RC: We feel that our work speaks for itself. The lawyers at Clifford Law Offices are dedicated to their clients and to achieving the best results possible. When we represent dozens of people injured in a Montana train derailment, 70 people killed in a plane crash in Ethiopia, hundreds of people scammed thousands of dollars with defective windows, we want to be able to say that we are the place to go to help you. We feel confident in knowing that when a person turns to Clifford Law Offices, we work as a team with hundreds of years of combined experience to put their best case forward. We are a team of people who understand that those who turn to us are likely at the worst point in their lives. They need help. We always tell our clients to try to get themselves better while we will worry about the legal part of your tragedy. You try to get on with your lives as best you can, and we will handle the justice system.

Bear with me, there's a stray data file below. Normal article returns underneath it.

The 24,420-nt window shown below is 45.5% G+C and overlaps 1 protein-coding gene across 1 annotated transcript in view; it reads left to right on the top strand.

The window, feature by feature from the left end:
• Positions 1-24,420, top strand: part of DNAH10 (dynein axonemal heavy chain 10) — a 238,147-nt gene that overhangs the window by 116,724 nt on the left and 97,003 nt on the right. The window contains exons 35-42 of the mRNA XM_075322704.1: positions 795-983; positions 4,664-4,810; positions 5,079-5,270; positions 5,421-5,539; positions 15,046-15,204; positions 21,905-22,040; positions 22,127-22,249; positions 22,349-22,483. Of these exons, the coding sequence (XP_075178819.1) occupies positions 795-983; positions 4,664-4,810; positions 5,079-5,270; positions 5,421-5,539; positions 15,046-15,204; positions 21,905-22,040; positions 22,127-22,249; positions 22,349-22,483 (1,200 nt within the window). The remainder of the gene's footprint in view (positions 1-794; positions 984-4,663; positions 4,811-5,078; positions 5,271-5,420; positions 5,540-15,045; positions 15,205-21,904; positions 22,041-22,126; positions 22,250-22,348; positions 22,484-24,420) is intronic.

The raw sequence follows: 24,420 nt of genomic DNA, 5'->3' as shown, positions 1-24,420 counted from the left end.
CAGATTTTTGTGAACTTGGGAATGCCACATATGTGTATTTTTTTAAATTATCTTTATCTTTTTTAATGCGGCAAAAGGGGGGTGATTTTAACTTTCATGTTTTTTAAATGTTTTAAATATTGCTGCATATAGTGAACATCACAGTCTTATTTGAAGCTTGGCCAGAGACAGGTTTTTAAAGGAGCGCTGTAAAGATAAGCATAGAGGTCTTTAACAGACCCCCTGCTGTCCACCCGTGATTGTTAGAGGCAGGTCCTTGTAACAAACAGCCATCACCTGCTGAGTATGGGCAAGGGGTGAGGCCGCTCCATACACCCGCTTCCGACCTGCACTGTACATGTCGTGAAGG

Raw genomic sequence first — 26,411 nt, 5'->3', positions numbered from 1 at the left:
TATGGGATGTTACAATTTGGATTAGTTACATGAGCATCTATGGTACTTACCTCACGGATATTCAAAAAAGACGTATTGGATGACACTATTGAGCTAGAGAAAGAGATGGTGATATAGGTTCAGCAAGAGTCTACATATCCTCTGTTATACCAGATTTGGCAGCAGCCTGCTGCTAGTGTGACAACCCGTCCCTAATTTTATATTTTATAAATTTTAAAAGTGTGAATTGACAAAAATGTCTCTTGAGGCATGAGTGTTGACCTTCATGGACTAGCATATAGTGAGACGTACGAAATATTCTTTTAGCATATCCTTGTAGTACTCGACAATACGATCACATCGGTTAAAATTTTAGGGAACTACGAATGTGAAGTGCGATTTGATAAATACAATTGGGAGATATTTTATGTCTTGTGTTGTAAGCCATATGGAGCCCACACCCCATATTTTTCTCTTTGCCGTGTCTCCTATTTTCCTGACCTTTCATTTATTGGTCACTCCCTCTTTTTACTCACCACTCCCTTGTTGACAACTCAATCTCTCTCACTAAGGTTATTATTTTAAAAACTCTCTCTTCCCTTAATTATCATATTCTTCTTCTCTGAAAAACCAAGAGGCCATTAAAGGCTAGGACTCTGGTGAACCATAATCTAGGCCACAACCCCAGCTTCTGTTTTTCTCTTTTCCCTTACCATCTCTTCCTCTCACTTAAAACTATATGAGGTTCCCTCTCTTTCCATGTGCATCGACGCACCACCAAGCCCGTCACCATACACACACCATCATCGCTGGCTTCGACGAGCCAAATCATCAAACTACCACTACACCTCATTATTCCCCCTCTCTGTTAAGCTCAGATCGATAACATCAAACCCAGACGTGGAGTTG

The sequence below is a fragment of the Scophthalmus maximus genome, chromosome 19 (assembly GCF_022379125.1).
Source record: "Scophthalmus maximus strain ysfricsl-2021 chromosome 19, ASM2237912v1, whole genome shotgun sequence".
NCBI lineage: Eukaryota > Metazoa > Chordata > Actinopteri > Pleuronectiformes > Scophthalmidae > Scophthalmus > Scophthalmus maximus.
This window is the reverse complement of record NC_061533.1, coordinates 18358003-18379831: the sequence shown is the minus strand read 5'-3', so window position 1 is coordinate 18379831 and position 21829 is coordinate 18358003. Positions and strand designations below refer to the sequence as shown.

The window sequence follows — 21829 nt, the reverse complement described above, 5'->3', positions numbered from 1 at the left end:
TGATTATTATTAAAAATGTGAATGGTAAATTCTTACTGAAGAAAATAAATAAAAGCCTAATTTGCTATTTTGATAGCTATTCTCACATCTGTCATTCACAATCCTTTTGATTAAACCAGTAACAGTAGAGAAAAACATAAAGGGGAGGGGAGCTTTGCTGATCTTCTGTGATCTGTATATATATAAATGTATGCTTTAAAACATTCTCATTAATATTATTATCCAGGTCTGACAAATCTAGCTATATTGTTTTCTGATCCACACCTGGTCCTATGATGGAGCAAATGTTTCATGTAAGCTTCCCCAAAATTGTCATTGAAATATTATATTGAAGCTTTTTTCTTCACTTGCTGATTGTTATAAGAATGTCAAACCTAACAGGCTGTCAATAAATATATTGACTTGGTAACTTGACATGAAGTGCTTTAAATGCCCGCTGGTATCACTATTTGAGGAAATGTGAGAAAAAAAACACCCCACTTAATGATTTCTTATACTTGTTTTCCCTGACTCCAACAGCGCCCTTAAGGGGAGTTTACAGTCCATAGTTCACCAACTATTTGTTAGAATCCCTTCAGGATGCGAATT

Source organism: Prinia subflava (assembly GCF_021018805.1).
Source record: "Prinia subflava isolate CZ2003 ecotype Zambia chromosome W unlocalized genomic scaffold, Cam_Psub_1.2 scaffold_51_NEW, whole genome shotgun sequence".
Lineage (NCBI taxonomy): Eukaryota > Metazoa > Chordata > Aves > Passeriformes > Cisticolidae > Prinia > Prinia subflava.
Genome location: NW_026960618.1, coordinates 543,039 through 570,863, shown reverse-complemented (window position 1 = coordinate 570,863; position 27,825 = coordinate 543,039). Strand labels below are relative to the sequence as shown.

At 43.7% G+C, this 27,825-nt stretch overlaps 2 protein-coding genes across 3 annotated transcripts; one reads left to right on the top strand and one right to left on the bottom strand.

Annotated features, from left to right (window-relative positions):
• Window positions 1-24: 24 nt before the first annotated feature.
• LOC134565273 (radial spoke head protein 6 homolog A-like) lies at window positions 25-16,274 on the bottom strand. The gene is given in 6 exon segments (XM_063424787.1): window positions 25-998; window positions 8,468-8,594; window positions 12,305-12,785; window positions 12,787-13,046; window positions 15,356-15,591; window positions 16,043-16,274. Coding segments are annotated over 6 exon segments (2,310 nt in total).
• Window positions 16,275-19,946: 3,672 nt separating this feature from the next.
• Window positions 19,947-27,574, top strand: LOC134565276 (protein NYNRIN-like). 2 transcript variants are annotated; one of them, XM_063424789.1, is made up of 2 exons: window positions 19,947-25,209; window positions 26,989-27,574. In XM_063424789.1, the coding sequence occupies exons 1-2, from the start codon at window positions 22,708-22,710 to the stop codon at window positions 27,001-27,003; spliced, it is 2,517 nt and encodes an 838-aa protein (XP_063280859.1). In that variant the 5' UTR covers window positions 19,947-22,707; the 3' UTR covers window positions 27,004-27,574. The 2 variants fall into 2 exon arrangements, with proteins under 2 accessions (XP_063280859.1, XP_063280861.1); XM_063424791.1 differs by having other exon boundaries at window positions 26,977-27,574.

LD: Tell me a bit about your role in firm management.
RC: Time is always the greatest challenge for the head of a law firm. There just never seems to be enough of it. I enjoy mentoring the young lawyers, yet at the same time, I enjoy continuing to practice law every day.
I also enjoy giving back to the community and developing professionalism in the community. One of my favorite projects is a CLE ethics program that we offer every year. Despite all of the organizations and CLE “deals” one can get, we still garner nearly 5,000 registrants in our 16th year, considered to be the largest CLE program in the country. I am very proud to offer that free to lawyers across four states to promote civility in the profession through a panel of “experts” in a particular area of ethics. The topic in 2023, “A Refresher on Ethics of Trial Work in a Courtroom,” is necessary as everyone gets back to in-person work as opposed to litigating on Zoom.
We always tell our clients to try to get themselves better while we will worry about the legal part of your tragedy. You try to get on with your lives as best you can, and we will handle the justice system.
LD: How has firm management changed since the start of your career?